Myth: Child abuse doesn’t happen in “good” families.Fact: Child abuse doesn’t only happen in poor families or bad neighborhoods. It crosses all racial, economic, and cultural lines. Sometimes, families who seem to have it all from the outside are hiding a different story behind closed doors. Myth: Most child abusers are strangers.Fact: While abuse by strangers does happen, most abusers are family members or others close to the family.
Myth: Abused children always grow up to be abusers.Fact: It is true that abused children are more likely to repeat the cycle as adults, unconsciously repeating what they experienced as children. On the other hand, many adult survivors of child abuse have a strong motivation to protect their children against what they went through and become excellent parents.

Getting Men to Speak Up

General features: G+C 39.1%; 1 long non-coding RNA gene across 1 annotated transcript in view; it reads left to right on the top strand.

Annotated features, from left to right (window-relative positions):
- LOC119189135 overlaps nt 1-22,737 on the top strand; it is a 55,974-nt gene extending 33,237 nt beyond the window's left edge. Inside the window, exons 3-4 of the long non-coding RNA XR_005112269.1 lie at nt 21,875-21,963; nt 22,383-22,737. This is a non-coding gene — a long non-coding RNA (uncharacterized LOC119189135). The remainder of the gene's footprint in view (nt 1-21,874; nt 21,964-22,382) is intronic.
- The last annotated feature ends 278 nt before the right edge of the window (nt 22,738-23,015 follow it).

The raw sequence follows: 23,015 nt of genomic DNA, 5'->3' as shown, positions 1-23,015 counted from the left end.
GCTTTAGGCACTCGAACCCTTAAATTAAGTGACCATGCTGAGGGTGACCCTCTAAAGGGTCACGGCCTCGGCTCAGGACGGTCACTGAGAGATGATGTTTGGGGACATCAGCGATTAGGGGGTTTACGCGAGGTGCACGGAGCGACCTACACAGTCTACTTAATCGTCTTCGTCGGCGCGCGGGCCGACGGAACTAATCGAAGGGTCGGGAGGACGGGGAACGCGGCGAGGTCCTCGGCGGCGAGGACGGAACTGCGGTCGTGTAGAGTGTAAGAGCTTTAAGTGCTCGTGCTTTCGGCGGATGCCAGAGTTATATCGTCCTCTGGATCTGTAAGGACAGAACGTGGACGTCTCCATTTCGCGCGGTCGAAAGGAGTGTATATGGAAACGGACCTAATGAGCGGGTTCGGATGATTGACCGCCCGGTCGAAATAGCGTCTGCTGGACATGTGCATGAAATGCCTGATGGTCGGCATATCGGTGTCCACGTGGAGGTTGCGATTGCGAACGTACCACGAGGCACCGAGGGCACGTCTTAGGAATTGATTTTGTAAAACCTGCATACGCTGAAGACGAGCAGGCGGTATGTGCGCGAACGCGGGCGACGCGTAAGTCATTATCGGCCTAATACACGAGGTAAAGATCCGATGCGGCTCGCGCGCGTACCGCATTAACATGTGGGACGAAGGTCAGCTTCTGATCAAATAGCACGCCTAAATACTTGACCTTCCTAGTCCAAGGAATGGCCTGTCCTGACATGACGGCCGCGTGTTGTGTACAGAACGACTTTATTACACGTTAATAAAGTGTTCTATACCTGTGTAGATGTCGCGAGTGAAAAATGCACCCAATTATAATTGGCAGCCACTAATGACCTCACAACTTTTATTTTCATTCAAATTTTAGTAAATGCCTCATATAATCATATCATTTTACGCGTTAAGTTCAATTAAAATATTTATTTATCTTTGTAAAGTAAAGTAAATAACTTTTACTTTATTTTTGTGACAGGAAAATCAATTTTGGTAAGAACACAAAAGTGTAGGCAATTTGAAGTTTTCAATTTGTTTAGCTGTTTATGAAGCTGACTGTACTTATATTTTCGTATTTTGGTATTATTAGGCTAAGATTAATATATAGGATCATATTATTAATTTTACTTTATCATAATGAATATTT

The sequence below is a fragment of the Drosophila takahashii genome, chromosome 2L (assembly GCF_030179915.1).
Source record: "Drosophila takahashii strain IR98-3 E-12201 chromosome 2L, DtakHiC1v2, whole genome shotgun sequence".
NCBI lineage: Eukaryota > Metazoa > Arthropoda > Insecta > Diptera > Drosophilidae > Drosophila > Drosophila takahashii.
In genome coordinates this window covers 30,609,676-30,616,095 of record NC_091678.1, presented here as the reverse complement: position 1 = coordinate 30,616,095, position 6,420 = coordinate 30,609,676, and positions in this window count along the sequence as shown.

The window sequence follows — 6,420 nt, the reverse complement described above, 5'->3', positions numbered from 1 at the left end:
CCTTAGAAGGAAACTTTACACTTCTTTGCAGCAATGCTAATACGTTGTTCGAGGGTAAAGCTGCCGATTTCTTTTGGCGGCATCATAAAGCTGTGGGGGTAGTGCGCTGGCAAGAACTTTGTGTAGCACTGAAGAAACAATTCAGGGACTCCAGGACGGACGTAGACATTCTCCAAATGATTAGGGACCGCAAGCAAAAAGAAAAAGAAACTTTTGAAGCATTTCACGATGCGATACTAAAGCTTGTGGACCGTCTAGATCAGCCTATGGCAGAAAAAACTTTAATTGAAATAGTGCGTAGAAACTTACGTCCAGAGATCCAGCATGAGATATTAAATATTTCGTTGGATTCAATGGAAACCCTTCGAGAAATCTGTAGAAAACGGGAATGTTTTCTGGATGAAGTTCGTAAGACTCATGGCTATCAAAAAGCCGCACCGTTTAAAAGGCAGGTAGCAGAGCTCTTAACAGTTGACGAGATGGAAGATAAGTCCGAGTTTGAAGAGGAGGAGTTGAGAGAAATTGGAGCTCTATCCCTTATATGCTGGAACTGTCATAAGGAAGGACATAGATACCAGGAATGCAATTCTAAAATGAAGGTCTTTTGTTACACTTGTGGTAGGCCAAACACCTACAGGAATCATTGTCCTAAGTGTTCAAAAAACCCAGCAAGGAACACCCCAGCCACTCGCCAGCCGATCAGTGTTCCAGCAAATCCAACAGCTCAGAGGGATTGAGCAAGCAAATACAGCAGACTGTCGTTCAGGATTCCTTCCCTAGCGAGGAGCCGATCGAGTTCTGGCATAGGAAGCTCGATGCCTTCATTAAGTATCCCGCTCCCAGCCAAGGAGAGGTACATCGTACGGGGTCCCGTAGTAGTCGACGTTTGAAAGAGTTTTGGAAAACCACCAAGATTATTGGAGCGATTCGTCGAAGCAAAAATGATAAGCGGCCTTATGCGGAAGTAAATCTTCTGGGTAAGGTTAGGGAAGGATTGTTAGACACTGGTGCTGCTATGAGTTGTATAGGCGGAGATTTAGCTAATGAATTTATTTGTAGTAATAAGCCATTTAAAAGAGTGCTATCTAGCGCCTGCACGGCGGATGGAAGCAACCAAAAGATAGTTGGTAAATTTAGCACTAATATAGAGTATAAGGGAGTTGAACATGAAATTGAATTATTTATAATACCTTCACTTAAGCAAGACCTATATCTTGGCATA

In early November 1991, a month after Anita Hill’s testimony about being sexually harassed by Supreme Court nominee Clarence Thomas, my mother invited me to dinner. After a long and pleasant meal, she told me that Hill’s stories were all too familiar. When my mother was in graduate school, her mentor groped her. She left school the next day and didn’t complete her PhD for 30 years.Back in the 1990s, Hill wasn’t believed when she bravely came forward. Instead she was vilified by the Senate Judiciary Committee as a woman scorned, as “a little bit nutty and a little bit slutty,” as a now-contrite David Brock put it in his article smearing Hill. That response set the tone: Over the next 25 years, whenever a woman stood up to publicly accuse men like Bill Cosby or Bill Clinton of sexual assault, she usually ended up being the one on trial in the court of public opinion, charged with a lack of credibility.But outside this public narrative, something started to shift: Women like my mother began to speak privately about their painful experiences. Mothers told their children, wives told their husbands, women told their friends, daughters told their parents. And they were believed.